Common App. faces new online rival

The Common Application faces new competition this year from the Universal College Application, which was created by the same company that originally put the widely used Common Application online.

This admissions season, 35 schools are signed up to participate in the new service, including Harvard, Duke and Johns Hopkins universities. University officials said Yale will not adopt the Universal College Application this year, but will consider the program as its membership grows.

In 1998, ApplicationsOnline, a for-profit Web development company, revolutionized the college admissions process by creating software that allowed prospective students to submit the Common Application, which is accepted at 315 schools, via the Internet. Now, company founder Joshua Reiter is aiming to change how the admissions process works yet again. In June, after the nonprofit Common Application decided to hire a different technology vendor, ApplicationsOnline launched the Universal College Application.

The new form is intended for use by all higher education institutions, from large public universities to small liberal arts schools, Reiter said.

Many large public universities do not require essays and teacher recommendations, which keeps them from using the Common Application, Reiter said. Common Application member schools are must requre these materials in their applications. In contrast, the Universal College Application only demands that the schools it serves be accredited and uphold the National Association for College Admission Counseling’s Statements and Policies of Good Practice.

Reiter said he hopes a broader range of schools using the same basic application will encourage more low-income, first-generation and minority applicants to seek admission to schools they might not have otherwise considered.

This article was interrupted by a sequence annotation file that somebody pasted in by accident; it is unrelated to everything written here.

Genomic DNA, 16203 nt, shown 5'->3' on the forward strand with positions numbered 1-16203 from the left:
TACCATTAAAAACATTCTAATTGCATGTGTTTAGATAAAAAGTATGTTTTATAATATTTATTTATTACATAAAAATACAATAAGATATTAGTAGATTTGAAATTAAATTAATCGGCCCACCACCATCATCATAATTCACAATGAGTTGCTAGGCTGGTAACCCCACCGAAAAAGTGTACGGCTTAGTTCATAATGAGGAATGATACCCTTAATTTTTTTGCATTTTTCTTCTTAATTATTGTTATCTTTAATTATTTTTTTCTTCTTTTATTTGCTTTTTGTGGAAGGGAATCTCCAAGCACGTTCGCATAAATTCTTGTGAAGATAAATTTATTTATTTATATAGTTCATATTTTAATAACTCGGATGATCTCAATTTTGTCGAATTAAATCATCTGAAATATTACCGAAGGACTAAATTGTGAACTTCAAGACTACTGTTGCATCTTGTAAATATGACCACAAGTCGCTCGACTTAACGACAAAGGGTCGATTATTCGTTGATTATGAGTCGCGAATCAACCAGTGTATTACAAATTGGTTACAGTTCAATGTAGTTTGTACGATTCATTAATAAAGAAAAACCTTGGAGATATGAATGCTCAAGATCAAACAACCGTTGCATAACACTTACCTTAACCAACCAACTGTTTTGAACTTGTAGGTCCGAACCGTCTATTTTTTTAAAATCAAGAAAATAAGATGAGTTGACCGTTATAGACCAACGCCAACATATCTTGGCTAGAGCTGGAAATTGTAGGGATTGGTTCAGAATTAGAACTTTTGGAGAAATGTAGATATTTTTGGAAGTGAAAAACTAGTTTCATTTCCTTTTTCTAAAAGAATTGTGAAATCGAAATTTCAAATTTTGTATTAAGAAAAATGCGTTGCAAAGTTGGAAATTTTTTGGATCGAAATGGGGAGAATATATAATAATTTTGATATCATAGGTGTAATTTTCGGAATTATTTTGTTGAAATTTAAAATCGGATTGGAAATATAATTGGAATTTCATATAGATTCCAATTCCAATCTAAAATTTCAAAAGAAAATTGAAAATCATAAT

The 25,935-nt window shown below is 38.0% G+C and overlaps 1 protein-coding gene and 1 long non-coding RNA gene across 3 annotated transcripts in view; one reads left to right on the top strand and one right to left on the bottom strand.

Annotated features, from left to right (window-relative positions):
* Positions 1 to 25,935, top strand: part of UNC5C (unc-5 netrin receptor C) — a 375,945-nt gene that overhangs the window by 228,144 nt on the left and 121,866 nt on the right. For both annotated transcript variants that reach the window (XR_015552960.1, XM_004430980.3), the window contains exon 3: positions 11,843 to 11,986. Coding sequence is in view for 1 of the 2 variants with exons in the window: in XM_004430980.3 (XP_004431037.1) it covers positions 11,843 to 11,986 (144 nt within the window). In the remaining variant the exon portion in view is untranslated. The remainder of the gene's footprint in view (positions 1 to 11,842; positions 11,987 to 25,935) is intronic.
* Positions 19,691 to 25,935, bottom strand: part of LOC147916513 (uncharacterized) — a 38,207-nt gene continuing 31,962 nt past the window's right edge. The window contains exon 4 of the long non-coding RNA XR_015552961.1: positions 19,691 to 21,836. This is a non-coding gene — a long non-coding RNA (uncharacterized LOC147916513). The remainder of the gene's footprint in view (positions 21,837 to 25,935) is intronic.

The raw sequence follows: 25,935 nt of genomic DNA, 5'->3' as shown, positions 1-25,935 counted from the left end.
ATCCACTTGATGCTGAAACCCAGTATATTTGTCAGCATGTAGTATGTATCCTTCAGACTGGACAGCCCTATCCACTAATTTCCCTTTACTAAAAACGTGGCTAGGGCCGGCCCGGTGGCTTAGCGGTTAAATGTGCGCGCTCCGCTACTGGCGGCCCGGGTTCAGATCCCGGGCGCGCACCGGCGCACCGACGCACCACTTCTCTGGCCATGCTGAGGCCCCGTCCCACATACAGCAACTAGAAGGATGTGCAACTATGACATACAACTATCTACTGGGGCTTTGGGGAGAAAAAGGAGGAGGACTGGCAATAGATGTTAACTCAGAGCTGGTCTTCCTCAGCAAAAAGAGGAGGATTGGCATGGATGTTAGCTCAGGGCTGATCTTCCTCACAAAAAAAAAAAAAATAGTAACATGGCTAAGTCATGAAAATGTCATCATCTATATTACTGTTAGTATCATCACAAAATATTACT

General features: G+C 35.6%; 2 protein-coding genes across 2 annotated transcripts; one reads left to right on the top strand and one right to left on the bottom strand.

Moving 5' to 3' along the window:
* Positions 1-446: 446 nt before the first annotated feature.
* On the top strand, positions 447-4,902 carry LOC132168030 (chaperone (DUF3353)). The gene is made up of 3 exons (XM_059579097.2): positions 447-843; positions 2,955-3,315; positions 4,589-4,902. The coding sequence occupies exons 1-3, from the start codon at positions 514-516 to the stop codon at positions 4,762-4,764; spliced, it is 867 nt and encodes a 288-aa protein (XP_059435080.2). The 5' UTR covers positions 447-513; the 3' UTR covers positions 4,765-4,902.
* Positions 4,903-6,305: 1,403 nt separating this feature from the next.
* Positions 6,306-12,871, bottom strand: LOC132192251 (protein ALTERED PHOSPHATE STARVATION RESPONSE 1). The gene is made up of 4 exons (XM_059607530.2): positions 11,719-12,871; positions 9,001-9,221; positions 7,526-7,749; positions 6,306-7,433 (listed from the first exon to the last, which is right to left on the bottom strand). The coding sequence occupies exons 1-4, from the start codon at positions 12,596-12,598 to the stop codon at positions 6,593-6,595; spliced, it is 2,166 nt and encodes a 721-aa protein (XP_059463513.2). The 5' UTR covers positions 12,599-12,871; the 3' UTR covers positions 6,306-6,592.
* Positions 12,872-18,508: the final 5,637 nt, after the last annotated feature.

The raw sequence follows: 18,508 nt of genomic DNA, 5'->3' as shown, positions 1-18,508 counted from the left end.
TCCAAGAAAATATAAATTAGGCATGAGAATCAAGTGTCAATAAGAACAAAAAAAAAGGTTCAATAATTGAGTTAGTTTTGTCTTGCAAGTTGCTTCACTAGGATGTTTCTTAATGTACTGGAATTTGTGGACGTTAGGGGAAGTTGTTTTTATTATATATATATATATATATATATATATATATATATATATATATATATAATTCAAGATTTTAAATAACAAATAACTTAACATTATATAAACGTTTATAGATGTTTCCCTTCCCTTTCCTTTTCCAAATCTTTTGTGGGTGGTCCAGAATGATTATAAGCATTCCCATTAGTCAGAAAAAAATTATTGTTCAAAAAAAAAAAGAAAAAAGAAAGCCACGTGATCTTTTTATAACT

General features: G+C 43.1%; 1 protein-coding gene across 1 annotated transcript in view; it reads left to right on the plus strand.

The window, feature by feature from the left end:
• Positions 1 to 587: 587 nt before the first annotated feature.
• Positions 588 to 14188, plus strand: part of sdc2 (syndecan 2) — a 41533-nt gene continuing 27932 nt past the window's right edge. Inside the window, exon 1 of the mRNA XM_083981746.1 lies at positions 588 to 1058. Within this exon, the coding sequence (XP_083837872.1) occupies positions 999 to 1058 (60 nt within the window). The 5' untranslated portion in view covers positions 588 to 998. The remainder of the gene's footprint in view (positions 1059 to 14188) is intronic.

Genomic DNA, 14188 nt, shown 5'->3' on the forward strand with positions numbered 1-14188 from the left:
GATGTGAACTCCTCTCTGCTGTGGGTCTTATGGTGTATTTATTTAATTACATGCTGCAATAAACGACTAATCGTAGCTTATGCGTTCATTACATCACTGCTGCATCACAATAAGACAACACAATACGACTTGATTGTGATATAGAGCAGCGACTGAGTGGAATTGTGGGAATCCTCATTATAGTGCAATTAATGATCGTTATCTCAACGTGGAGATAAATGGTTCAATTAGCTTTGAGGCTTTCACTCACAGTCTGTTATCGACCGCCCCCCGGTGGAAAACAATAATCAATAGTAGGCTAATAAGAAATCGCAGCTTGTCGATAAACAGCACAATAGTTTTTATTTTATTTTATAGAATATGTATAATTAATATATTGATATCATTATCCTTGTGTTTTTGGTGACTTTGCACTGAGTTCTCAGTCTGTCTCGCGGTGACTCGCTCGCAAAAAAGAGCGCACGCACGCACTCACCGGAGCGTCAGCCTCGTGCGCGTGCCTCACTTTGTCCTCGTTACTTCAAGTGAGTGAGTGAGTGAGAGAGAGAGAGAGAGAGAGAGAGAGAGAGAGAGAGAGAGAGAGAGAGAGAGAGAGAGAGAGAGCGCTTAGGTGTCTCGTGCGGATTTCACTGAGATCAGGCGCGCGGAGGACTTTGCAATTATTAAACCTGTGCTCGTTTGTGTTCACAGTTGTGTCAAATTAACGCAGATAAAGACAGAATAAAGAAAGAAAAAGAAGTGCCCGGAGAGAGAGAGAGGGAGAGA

“The Common Application is an exclusive club,” Reiter said. “There is a desire for more diversity in both the membership and applicant pool … The requirement for an essay or teacher recommendation should not limit a school’s eligibility to use an application service.”

But a representative for the Common Application defended the company’s choice to require the extra materials.

“The Common Application’s mission is to promote holistic admissions,” said Rob Killion, executive director of the Common Application. “We define that as the use of subjective criteria, as well as objective criteria.”

Apart from the essay and recommendation requirement, the two applications are almost identical, and colleges are free to participate in both programs. Schools wishing to receive essays and recommendations with the Universal College Application can require them as supplemental material.

A Johns Hopkins representative said the admissions staff is eager to see what kinds of students the Universal College Application will draw.

“We feel that using the Universal College Application is a great way for us to open the door to those students who might not have thought about applying to Johns Hopkins before,” said Maggie Kennedy, communications director of the school’s Office of Undergraduate Admissions.

Harvard’s director of admissions could not be reached for comment.

According to Yale College Dean of Admissions Jeffrey Brenzel, Yale will not use the Universal College Application this year, but will review the possibility annually. Brenzel said the University would be interested in using an application shared with a number of public universities, but that “even the small number of current members for the Universal College Application is so far overwhelmingly private.”

Two of the 35 member schools are public universities, according to Reiter.

Stanford University Director of Admissions Shawn Abbott said he thinks the small number of schools using the Universal College Application makes it less useful than the Common Application.

“I’m just not convinced yet that the Universal Common Application would increase access to Stanford,” Abbott said. “I’m not sure that the [new service] was founded to promote access and not simply for competition reasons.”

The Universal College Application has its supporters at Yale, including Trevor Wagener ’11.

“The Universal College Application would be helpful for kids who are in rural areas where they might not be counseled to apply to private schools,” Wagener said. “I am sure that having a consistent application process [between public and private colleges] would encourage more applications to private schools from less-informed applicants.”

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